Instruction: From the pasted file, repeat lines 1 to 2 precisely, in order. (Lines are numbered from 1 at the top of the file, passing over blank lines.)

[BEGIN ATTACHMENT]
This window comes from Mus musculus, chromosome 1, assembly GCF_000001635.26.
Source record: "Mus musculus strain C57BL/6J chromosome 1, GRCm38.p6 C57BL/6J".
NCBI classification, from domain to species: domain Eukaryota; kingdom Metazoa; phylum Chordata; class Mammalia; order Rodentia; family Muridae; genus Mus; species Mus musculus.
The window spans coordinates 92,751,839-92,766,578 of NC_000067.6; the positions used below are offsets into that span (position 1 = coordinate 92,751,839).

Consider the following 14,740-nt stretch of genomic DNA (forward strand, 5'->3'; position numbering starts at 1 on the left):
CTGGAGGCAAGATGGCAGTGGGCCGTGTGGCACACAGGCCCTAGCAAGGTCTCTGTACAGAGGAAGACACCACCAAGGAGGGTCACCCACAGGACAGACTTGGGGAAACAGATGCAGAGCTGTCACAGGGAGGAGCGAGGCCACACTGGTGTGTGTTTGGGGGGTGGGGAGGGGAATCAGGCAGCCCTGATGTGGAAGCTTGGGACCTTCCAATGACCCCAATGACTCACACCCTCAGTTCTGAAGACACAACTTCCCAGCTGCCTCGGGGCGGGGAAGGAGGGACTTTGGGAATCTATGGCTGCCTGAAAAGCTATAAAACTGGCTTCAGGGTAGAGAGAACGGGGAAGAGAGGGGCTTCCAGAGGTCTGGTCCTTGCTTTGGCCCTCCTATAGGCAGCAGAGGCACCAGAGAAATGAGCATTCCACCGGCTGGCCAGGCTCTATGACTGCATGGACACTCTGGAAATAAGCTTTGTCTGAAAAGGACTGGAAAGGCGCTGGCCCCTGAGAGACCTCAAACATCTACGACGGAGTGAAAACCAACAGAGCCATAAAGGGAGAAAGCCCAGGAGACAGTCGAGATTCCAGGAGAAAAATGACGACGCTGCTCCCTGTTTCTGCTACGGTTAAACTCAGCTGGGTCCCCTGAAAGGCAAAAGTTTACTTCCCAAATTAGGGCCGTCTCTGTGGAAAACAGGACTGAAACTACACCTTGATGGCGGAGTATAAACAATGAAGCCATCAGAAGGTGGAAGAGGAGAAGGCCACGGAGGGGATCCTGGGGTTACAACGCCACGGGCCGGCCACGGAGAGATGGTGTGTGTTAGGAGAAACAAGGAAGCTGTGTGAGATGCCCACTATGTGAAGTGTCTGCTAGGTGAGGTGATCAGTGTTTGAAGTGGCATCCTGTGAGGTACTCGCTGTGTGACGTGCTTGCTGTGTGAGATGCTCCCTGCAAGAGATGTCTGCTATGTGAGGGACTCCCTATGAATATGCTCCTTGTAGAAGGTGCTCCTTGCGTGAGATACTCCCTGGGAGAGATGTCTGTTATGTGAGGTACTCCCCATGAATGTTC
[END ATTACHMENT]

This window comes from Mus musculus, chromosome 1, assembly GCF_000001635.26.
Source record: "Mus musculus strain C57BL/6J chromosome 1, GRCm38.p6 C57BL/6J".